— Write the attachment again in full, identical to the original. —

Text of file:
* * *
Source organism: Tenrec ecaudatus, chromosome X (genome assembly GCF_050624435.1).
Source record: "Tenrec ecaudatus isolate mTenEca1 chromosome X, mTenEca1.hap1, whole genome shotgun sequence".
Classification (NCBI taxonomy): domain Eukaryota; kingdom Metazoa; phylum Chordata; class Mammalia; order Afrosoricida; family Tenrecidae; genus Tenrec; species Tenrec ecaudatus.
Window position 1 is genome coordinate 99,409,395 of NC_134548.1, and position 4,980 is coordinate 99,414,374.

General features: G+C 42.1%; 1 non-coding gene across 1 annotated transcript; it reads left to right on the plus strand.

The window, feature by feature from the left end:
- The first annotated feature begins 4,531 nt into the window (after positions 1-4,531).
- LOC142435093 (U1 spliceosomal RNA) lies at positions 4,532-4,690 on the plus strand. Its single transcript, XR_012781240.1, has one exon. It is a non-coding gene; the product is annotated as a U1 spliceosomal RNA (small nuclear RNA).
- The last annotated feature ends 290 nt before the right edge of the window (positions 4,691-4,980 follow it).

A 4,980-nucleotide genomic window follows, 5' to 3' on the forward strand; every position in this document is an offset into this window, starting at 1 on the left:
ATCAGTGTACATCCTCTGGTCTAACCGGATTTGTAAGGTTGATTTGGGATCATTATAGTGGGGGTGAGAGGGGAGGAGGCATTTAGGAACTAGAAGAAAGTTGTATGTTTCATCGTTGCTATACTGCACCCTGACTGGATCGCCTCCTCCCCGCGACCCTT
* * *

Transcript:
Source organism: Tenrec ecaudatus, chromosome X (genome assembly GCF_050624435.1).
Source record: "Tenrec ecaudatus isolate mTenEca1 chromosome X, mTenEca1.hap1, whole genome shotgun sequence".
Classification (NCBI taxonomy): domain Eukaryota; kingdom Metazoa; phylum Chordata; class Mammalia; order Afrosoricida; family Tenrecidae; genus Tenrec; species Tenrec ecaudatus.
Window position 1 is genome coordinate 99,409,395 of NC_134548.1, and position 4,980 is coordinate 99,414,374.

General features: G+C 42.1%; 1 non-coding gene across 1 annotated transcript; it reads left to right on the plus strand.

The window, feature by feature from the left end:
- The first annotated feature begins 4,531 nt into the window (after positions 1-4,531).
- LOC142435093 (U1 spliceosomal RNA) lies at positions 4,532-4,690 on the plus strand. Its single transcript, XR_012781240.1, has one exon. It is a non-coding gene; the product is annotated as a U1 spliceosomal RNA (small nuclear RNA).
- The last annotated feature ends 290 nt before the right edge of the window (positions 4,691-4,980 follow it).

A 4,980-nucleotide genomic window follows, 5' to 3' on the forward strand; every position in this document is an offset into this window, starting at 1 on the left:
ATCAGTGTACATCCTCTGGTCTAACCGGATTTGTAAGGTTGATTTGGGATCATTATAGTGGGGGTGAGAGGGGAGGAGGCATTTAGGAACTAGAAGAAAGTTGTATGTTTCATCGTTGCTATACTGCACCCTGACTGGATCGCCTCCTCCCCGCGACCCTT